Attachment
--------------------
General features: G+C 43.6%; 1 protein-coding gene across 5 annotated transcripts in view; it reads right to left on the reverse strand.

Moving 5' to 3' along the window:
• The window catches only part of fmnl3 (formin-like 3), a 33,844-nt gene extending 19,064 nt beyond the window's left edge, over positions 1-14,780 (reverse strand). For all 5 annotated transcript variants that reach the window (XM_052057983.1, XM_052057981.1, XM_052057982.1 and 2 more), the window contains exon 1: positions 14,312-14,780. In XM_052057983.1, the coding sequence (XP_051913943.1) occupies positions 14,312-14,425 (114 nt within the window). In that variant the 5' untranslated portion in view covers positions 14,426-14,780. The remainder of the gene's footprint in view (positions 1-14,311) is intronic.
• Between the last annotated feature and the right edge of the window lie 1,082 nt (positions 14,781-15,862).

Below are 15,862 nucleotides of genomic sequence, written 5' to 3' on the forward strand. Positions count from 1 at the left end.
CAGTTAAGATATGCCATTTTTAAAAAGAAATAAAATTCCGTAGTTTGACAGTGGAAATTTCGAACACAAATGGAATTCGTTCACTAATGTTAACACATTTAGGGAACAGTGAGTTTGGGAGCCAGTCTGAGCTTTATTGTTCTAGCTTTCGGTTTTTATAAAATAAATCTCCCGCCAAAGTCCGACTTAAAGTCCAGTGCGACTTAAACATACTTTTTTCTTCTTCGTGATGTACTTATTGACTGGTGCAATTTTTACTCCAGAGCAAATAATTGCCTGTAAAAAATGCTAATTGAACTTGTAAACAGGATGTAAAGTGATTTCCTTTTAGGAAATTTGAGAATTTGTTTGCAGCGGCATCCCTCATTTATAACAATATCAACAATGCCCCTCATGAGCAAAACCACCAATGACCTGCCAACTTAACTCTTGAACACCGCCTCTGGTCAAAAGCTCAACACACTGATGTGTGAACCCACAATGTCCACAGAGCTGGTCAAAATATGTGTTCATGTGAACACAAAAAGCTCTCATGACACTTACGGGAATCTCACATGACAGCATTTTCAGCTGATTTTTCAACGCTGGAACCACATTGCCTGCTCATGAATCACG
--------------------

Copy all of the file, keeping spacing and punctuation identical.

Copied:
General features: G+C 43.6%; 1 protein-coding gene across 5 annotated transcripts in view; it reads right to left on the reverse strand.

Moving 5' to 3' along the window:
• The window catches only part of fmnl3 (formin-like 3), a 33,844-nt gene extending 19,064 nt beyond the window's left edge, over positions 1-14,780 (reverse strand). For all 5 annotated transcript variants that reach the window (XM_052057983.1, XM_052057981.1, XM_052057982.1 and 2 more), the window contains exon 1: positions 14,312-14,780. In XM_052057983.1, the coding sequence (XP_051913943.1) occupies positions 14,312-14,425 (114 nt within the window). In that variant the 5' untranslated portion in view covers positions 14,426-14,780. The remainder of the gene's footprint in view (positions 1-14,311) is intronic.
• Between the last annotated feature and the right edge of the window lie 1,082 nt (positions 14,781-15,862).

Below are 15,862 nucleotides of genomic sequence, written 5' to 3' on the forward strand. Positions count from 1 at the left end.
CAGTTAAGATATGCCATTTTTAAAAAGAAATAAAATTCCGTAGTTTGACAGTGGAAATTTCGAACACAAATGGAATTCGTTCACTAATGTTAACACATTTAGGGAACAGTGAGTTTGGGAGCCAGTCTGAGCTTTATTGTTCTAGCTTTCGGTTTTTATAAAATAAATCTCCCGCCAAAGTCCGACTTAAAGTCCAGTGCGACTTAAACATACTTTTTTCTTCTTCGTGATGTACTTATTGACTGGTGCAATTTTTACTCCAGAGCAAATAATTGCCTGTAAAAAATGCTAATTGAACTTGTAAACAGGATGTAAAGTGATTTCCTTTTAGGAAATTTGAGAATTTGTTTGCAGCGGCATCCCTCATTTATAACAATATCAACAATGCCCCTCATGAGCAAAACCACCAATGACCTGCCAACTTAACTCTTGAACACCGCCTCTGGTCAAAAGCTCAACACACTGATGTGTGAACCCACAATGTCCACAGAGCTGGTCAAAATATGTGTTCATGTGAACACAAAAAGCTCTCATGACACTTACGGGAATCTCACATGACAGCATTTTCAGCTGATTTTTCAACGCTGGAACCACATTGCCTGCTCATGAATCACG